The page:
Theses and Dissertations

Date of Award


Document Type


Degree Name

Doctor of Philosophy (PhD)


Business Administration

First Advisor

Dr. Andre Mollick

Second Advisor

Dr. Diego Escobari

Third Advisor

Dr. Monika Rabarison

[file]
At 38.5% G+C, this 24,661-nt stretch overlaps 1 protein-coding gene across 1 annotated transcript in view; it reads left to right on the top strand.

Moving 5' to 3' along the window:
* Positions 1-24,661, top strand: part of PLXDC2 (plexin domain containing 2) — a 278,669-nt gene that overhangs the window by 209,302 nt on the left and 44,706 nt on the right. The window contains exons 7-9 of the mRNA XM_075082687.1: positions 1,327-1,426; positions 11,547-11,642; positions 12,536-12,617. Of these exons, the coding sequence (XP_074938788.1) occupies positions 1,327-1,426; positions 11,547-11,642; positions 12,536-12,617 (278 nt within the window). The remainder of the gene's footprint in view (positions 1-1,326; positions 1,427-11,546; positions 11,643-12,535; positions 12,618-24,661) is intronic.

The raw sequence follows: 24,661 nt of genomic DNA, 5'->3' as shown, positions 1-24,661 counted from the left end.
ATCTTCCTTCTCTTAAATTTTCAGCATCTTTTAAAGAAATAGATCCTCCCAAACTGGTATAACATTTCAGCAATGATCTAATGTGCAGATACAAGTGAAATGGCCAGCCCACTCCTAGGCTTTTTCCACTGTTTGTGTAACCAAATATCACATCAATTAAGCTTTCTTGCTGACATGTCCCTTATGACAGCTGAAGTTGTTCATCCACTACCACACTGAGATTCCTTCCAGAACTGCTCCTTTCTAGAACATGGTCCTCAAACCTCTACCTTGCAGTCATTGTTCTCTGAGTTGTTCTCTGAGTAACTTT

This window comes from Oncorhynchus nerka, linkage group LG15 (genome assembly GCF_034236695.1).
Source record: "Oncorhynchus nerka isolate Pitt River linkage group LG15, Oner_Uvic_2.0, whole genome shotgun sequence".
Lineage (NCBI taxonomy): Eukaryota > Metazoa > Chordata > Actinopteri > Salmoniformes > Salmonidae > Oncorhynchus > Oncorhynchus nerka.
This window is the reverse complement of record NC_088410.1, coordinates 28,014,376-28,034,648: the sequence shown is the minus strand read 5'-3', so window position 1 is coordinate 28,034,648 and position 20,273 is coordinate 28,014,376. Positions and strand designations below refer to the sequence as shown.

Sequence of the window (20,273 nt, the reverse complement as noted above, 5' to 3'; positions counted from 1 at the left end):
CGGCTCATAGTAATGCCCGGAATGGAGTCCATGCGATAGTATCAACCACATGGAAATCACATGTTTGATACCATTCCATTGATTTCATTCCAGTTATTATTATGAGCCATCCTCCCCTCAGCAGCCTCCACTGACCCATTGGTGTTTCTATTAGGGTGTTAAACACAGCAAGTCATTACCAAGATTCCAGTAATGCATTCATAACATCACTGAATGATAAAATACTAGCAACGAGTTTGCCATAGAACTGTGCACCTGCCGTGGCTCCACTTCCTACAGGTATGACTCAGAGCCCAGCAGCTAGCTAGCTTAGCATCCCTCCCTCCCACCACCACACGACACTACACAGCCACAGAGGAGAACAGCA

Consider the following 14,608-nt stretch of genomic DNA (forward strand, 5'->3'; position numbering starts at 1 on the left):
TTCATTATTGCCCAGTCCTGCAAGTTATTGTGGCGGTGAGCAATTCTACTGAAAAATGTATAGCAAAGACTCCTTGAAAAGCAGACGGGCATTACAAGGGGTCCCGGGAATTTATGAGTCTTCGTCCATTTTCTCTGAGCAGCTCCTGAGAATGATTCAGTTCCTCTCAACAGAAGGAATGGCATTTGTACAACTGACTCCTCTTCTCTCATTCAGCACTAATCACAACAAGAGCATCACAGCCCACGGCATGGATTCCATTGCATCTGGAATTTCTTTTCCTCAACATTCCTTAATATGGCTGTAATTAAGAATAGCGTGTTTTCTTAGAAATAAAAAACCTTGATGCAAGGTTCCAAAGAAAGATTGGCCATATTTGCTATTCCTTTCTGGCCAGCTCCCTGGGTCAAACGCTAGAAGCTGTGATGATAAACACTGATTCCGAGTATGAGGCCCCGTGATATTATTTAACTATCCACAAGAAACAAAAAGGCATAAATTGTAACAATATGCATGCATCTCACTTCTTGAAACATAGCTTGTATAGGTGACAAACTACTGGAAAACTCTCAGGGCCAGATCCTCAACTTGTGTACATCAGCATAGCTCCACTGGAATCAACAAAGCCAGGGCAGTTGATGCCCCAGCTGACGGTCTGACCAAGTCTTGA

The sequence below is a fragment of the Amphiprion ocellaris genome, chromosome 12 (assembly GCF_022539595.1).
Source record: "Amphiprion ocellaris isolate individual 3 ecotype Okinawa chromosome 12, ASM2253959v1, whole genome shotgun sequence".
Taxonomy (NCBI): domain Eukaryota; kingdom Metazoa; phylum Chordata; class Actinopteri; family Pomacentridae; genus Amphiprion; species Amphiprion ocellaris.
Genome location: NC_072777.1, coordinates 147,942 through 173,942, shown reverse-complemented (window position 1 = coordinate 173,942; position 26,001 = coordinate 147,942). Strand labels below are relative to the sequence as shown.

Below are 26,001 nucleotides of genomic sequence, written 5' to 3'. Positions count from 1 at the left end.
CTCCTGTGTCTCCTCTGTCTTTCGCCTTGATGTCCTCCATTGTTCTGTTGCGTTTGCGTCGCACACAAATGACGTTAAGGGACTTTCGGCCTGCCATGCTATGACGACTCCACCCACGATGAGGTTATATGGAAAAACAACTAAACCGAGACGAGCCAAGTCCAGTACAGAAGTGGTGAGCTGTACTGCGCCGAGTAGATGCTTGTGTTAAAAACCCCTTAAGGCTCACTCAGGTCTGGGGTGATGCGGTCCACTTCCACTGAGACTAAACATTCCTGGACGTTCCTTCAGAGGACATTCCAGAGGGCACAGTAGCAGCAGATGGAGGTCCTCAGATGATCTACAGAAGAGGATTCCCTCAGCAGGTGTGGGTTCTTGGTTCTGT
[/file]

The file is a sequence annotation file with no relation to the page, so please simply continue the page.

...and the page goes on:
The dynamic forces of commodity prices have become a subject of large interest due to the uprise of a commodity supercycle in the beginning of the 21st century. The main purpose of this dissertation is to assess the role of commodity shocks and international trade in Latin American financial and economic development in the last two decades. The first essay examines how commodity market structural shocks explain the variations in commodity prices. Structural Vector Autoregression (SVAR) results from 1997 to 2015 show that aggregate demand shocks are more evident during the recent commodity boom period and are robust to different time spans and selection of commodities. The second essay analyzes the impacts of those commodity market structural shocks on Latin American stock markets. I select stock exchange benchmark indices and individual firm stock prices to test the responses of the region’s stock markets to supply, demand and idiosyncratic shocks to commodities that correspond to the largest listed firms in Latin American stock markets. Results are consistent with the hypothesis that aggregate demand shocks play a larger role in Latin American real stock returns during the commodity boom period as compared to the pre- and post-boom periods for all commodity markets. The third essay investigates the relationship between international trade and economic growth in 14 Latin American economies from 1997 to 2014. Fixed effects panel data regressions adopting an endogenously-determined threshold estimation method examine for evidence of nonlinearity related to the increased economic volatility in the period, especially due to the 2000s commodity boom. The strong trade-growth nexus is robust to different time spans, selection of countries and controlling for the 2008-2009 financial crisis. Two-stage least squares (2SLS) regressions add robustness to results while addressing the potential endogeneity in the trade-growth relationship.


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